Author: Graham Stacey

Updates on reopening our buildings

We have now heard that our buildings can be open again for very limited activity; private prayer and small funerals. This is good news, and we hope those spaces will bring comfort and peace to those who enter them. There are, as you can imagine, strict guidelines for reopening, and we will need a host of volunteers to supervise. In the first instance, these are our opening times;

  • Wednesday 10.30-12.30am Holy Trinity, next to the hospital
  • Friday 10.30-12.30am St Laurence, to coincide with the market
  • Saturday 10.30-12.30am St Laurence, to coincide with the market
  • Small Funerals can be held at St Matthew’s

If you are under 70 with no underlying conditions and feel able to volunteer, please do contact Simon; [email protected]

However, I would urge you not to become too focussed on our buildings.
Our buildings may be closed but the church is very much open! I would encourage us to continue to be those who bring salt and light in the places where we are. Keep praying, keep being kind, keep asking how your neighbors are, keep demonstrating the love of God in your conversations, actions, and encounters. And keep noticing where God’s Kingdom is growing beyond the walls of our buildings, and celebrate. Writing in the New Statesman on 24 April Sebastian Shehadi and Miriam Partington say: ‘Recent data shows that others may be engaging more with religion since lockdown. The fact that Bible app downloads shot up in March globally is one indication of this. The top English-language Bible on Google Play and App The store was installed almost two million times, the highest amount ever recorded for March, according to App figures. Similarly, one of the UK’s largest online Christian bookstores, Eden, has seen physical Bible sales rise by 55% in April, while Google searches for ‘prayer’ and ‘Christianity’ have skyrocketed. The pandemic has triggered a ‘historic spiritual moment’, says Dr. Rowan Williams, the former archbishop of Canterbury, who is unsurprised by the growth in Bible-reading. He notes that engagement with online church services is also booming and that it is a response to feelings of disorientation, fragility, and fear caused by the crisis. The Bishop of London, Dame Sarah Mullally, who is chairing the Church of England Recovery Group, has issued a statement which reads:  ‘We all want to see places of worship open as soon as is safe and practical and we have been very actively planning to that end, drawing up detailed advice to help parishes prepare… We believe it could help bring healing and strength to many who are hurting amid this traumatic time, with our churches acting in so many places at the center of community life, which is now beginning to resume.’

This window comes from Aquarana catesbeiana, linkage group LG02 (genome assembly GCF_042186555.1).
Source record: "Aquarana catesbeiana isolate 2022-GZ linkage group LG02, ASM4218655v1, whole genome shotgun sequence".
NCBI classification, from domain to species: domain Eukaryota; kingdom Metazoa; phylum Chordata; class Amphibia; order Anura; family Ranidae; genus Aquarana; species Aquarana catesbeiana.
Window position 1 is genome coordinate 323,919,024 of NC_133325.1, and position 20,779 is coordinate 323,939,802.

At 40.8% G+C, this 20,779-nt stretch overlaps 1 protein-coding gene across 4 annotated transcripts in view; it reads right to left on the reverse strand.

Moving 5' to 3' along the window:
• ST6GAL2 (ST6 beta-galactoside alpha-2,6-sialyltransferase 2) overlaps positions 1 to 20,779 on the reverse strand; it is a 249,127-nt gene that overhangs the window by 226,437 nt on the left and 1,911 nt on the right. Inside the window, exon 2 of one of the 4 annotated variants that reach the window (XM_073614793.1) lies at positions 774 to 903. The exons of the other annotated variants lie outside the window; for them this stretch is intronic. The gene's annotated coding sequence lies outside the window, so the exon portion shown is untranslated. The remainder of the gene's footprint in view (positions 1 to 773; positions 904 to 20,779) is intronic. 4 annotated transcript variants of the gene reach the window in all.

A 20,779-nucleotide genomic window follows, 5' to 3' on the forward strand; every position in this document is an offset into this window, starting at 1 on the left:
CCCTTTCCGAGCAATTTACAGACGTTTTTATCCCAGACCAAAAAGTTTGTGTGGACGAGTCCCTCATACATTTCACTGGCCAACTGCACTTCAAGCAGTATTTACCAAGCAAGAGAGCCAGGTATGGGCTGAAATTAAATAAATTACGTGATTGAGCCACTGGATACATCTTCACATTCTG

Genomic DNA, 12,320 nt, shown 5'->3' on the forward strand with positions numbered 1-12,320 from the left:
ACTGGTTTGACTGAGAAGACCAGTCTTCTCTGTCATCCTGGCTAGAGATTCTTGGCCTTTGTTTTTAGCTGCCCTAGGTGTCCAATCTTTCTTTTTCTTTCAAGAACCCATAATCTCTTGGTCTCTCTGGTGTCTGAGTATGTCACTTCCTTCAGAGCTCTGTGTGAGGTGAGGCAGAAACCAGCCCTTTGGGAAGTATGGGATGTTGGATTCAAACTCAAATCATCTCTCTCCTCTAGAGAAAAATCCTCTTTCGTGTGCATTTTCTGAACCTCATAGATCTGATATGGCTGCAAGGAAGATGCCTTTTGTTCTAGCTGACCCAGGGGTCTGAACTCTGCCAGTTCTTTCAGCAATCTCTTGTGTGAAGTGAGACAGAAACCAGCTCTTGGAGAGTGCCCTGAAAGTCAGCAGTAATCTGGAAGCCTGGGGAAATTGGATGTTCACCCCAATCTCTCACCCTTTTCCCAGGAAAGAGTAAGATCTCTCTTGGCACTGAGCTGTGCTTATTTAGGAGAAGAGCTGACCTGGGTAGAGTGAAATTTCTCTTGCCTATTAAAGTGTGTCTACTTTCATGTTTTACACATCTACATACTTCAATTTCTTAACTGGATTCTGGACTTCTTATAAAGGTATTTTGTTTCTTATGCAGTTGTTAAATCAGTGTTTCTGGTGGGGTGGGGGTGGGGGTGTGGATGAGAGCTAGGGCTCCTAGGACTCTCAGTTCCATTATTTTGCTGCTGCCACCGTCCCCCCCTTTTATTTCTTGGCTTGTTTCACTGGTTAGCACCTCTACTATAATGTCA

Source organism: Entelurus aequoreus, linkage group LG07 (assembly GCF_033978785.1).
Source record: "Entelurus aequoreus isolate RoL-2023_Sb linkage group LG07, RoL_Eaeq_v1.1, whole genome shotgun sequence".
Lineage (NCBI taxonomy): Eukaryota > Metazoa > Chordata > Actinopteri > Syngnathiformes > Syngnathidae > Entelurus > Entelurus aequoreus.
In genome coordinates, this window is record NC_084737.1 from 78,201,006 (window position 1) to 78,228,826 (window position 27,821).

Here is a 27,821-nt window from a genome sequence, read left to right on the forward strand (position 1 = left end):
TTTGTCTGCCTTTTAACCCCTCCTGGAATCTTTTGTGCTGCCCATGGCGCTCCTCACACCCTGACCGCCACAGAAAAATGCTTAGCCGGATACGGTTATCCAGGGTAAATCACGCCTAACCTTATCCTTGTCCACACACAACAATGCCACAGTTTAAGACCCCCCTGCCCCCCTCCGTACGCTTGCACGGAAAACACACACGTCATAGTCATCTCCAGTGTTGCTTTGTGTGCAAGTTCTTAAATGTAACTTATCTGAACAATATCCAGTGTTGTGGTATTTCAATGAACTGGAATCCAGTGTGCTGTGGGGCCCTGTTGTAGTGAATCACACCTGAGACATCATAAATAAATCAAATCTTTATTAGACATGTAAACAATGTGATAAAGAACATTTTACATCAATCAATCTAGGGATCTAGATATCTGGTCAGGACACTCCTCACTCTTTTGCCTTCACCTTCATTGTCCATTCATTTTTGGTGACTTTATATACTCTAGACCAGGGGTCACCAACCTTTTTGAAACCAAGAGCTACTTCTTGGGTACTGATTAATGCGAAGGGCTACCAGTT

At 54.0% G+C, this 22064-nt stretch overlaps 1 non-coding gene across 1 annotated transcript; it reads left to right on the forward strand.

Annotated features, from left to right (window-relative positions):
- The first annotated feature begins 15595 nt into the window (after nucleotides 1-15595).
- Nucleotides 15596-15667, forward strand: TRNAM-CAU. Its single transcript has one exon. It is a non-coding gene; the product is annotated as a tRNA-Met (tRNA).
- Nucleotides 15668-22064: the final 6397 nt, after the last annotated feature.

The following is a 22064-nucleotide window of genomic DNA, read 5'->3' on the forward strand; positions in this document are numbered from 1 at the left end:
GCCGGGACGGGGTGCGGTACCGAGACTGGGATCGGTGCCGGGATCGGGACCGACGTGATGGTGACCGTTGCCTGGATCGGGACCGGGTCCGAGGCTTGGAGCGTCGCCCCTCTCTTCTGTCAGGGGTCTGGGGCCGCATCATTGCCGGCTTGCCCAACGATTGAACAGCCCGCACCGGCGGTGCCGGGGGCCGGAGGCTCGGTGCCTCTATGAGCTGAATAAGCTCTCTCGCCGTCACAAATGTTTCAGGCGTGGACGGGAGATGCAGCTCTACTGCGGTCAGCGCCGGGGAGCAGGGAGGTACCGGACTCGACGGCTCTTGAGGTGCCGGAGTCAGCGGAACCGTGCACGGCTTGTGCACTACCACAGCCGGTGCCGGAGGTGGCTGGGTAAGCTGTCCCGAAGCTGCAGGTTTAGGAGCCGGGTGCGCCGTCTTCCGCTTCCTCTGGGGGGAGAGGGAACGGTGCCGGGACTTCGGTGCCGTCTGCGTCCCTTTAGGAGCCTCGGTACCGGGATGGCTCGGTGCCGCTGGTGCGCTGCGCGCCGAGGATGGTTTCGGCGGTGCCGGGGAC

Giving during the crisis

The crisis we are living through has had an impact on almost every facet of our lives, and that includes the finances of our churches. Our Treasurers and Revd Graham Stacey have been working hard to find ways to make giving easy and efficient, not just for now, but into the future. You will hear more from your local Treasurer, and it is now very easy to give through our website, either to the Team or to a specific church, and we are able to collect Gift Aid on those donations where it is applicable. Many thanks for your generosity towards God’s Kingdom in this place – it really does make a difference.

The church is not closed

As our church buildings are closed, it has been suggested that the church, and even God, are closed with them. This is not the case, and we want to make sure we are communicating, and demonstrating that to those in our communities.

We have produced two cards that we have been distributing during this crisis, and it would be great if you were able to distribute some too.

We are praying:

We have a wonderful, dedicated prayer team who faithfully pray for all those who ask for prayer. This is something that we can bring that is unique, and we know from both requests and feedback that it is hugely appreciated. You can drop one of these cards through your neighbour’s door and there is nothing more for you to do, but who knows what a blessing that will be to them.